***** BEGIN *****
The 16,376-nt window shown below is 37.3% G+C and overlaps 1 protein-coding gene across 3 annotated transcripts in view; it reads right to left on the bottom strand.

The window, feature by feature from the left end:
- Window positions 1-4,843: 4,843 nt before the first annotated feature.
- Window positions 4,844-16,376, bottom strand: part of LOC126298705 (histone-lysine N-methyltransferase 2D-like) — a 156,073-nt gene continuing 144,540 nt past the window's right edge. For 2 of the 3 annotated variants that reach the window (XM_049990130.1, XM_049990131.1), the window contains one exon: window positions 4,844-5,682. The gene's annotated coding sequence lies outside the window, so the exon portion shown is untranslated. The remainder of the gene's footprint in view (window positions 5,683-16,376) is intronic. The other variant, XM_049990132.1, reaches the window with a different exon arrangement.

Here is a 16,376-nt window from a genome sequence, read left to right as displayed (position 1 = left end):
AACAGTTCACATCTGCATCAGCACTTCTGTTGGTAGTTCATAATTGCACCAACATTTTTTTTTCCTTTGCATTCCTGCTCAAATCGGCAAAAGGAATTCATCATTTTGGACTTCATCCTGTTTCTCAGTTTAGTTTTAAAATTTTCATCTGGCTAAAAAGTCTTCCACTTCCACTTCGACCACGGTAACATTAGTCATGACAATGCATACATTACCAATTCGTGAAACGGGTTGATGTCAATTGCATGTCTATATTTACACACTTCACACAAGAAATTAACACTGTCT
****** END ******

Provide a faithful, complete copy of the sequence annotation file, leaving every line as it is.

The 16,376-nt window shown below is 37.3% G+C and overlaps 1 protein-coding gene across 3 annotated transcripts in view; it reads right to left on the bottom strand.

The window, feature by feature from the left end:
- Window positions 1-4,843: 4,843 nt before the first annotated feature.
- Window positions 4,844-16,376, bottom strand: part of LOC126298705 (histone-lysine N-methyltransferase 2D-like) — a 156,073-nt gene continuing 144,540 nt past the window's right edge. For 2 of the 3 annotated variants that reach the window (XM_049990130.1, XM_049990131.1), the window contains one exon: window positions 4,844-5,682. The gene's annotated coding sequence lies outside the window, so the exon portion shown is untranslated. The remainder of the gene's footprint in view (window positions 5,683-16,376) is intronic. The other variant, XM_049990132.1, reaches the window with a different exon arrangement.

Here is a 16,376-nt window from a genome sequence, read left to right as displayed (position 1 = left end):
AACAGTTCACATCTGCATCAGCACTTCTGTTGGTAGTTCATAATTGCACCAACATTTTTTTTTCCTTTGCATTCCTGCTCAAATCGGCAAAAGGAATTCATCATTTTGGACTTCATCCTGTTTCTCAGTTTAGTTTTAAAATTTTCATCTGGCTAAAAAGTCTTCCACTTCCACTTCGACCACGGTAACATTAGTCATGACAATGCATACATTACCAATTCGTGAAACGGGTTGATGTCAATTGCATGTCTATATTTACACACTTCACACAAGAAATTAACACTGTCT